Shifting back to austerity measures may not be the solution in the long-term. The Organization for Economic Co-operation and Development (OECD) has encouraged countries to reconsider their approaches to previous financial crises.

Explaining that countries should “get out of the mindset that we have one-size-fits-all fiscal rules to get debt back to a target,” OECD Chief Economist Laurence Boone told the Financial Times this week that “the first lesson is to make sure governments are not tightening in the one to two years following the trough of GDP” because “the mistake that we made was not a lack of stimulus during the trough in 2009 . . . the mistake came later in 2010, 2011 and so on, and that was true on both sides of the Atlantic.”

Today is Wednesday, January 6, 2021, and here is today’s essential intelligence.

The Future of Credit

Outlook For U.S. States: Symptoms Persist, But a Shot in the Arm Could Lead to Growth

Although signs of a recovery have begun to take hold with the approval of vaccines and the stabilizing of certain revenues, many headwinds will continue to bear down on state credit stability in 2021.

—Read the full report from S&P Global Ratings

U.S. Leveraged Loans Gain 1.35% In December 2020, 3.12% in 2020 After Q4 Rebound

The S&P/LSTA Leveraged Loan Index gained 0.77% in the first seven weeks of the year, followed by an unprecedented 20.7% loss in the four weeks from Feb. 23 through March 23, at the onset of the coronavirus pandemic. After hitting bottom on March 23, however, the $1.2 trillion asset class has climbed steadily, gaining almost 29%. As a result, loans posted a 3.12% return for 2020 overall — an impressive achievement considering that the market was in the red for most of the year.

U.S. Corporate Bankruptcies End 2020 at 10-Year High Amid COVID-19 Pandemic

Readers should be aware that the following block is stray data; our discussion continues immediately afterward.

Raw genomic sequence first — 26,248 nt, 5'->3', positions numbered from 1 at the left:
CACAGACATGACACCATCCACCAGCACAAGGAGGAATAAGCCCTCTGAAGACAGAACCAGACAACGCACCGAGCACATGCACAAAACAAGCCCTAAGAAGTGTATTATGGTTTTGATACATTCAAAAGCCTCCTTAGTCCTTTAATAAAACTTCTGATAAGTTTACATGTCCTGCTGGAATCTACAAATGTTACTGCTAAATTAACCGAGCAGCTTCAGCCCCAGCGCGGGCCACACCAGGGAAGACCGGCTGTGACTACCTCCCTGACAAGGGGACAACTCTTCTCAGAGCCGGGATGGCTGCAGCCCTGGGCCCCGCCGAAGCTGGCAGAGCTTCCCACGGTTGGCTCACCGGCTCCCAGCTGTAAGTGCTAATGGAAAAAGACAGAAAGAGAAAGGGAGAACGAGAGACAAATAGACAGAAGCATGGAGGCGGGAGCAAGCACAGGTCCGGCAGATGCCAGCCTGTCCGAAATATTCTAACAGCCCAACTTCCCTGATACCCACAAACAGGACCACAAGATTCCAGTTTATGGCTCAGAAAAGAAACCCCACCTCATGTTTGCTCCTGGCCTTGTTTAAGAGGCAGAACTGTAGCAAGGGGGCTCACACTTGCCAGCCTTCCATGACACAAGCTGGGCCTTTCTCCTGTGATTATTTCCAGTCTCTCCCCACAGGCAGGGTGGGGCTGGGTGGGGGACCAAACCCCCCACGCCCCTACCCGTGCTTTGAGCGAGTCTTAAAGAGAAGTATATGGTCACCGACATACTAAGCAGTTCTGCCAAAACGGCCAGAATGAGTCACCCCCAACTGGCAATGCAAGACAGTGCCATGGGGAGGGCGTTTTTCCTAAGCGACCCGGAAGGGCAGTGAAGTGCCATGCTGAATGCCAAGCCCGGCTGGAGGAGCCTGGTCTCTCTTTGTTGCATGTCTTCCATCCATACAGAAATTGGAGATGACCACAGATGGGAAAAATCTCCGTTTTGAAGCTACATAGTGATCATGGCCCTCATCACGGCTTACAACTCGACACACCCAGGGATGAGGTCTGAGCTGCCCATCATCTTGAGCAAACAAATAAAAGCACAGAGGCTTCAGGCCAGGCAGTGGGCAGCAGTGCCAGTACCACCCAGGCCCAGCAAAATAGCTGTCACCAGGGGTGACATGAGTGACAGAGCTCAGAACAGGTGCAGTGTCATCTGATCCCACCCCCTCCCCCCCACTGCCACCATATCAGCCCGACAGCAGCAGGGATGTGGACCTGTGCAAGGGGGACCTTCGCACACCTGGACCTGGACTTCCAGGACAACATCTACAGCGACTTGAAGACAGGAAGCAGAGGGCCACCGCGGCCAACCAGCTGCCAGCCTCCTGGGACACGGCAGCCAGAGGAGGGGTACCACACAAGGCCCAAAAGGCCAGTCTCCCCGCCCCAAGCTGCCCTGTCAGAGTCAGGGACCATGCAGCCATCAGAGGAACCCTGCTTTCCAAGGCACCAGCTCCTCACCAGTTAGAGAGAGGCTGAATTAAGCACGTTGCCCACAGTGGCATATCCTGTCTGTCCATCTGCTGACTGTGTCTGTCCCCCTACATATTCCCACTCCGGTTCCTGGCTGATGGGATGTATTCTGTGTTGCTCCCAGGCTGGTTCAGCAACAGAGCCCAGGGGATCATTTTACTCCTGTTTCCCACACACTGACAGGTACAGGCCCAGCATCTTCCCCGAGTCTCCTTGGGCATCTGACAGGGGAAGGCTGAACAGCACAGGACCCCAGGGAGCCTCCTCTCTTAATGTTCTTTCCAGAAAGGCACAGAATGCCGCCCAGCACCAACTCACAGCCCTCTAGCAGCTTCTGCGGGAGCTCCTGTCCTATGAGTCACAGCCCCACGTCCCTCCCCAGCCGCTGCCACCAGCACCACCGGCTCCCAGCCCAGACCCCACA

U.S. corporate bankruptcies reached their worst levels in 10 years in 2020 as the coronavirus pandemic upended global industries and struggling companies faced their breaking points.

Market Volatility

Driven by Big Tech’s Pandemic Gains, S&P 500’s 2020 Surge Masks Uneven Recovery

Despite repeated surges in coronavirus cases and a dim labor market, the massive gains by a few big stocks pushed the S&P 500 to record after record in 2020 and an 18.4% gain for the year on a total-return basis.

A Global Macro Look Back at Commodities in 2020

Over the past 50 years, commodities have displayed mostly positive yearly performances, as measured by the world-production-weighted S&P GSCI. The index rose in 34 out of those 50 years, or roughly 70% of the time. In 2020, the S&P GSCI fell 24%, pulled down by the worst-performing energy commodities.

—Read the full article from S&P Dow Jones Indices

Persistence

Market history tells us that selling can be most damaging precisely when it’s most tempting. The key to success in 2020 was resisting the urge to panic when panic seemed like the most reasonable path.

—Read the full article from S&P Dow Jones Indices

Banking Sectors Under Pressure

Global Investment Banks’ Revenue to Remain Elevated In 2021 But Below 2020 Highs

The world’s largest investment banks are on track to book record trading revenue in 2020 as COVID-19 triggered capital market volatility not experienced in more than a decade, but analysts expect growth to taper off in 2021.

Filipino Boxing Champ Manny Pacquiao Seeks to Pack Fintech Punch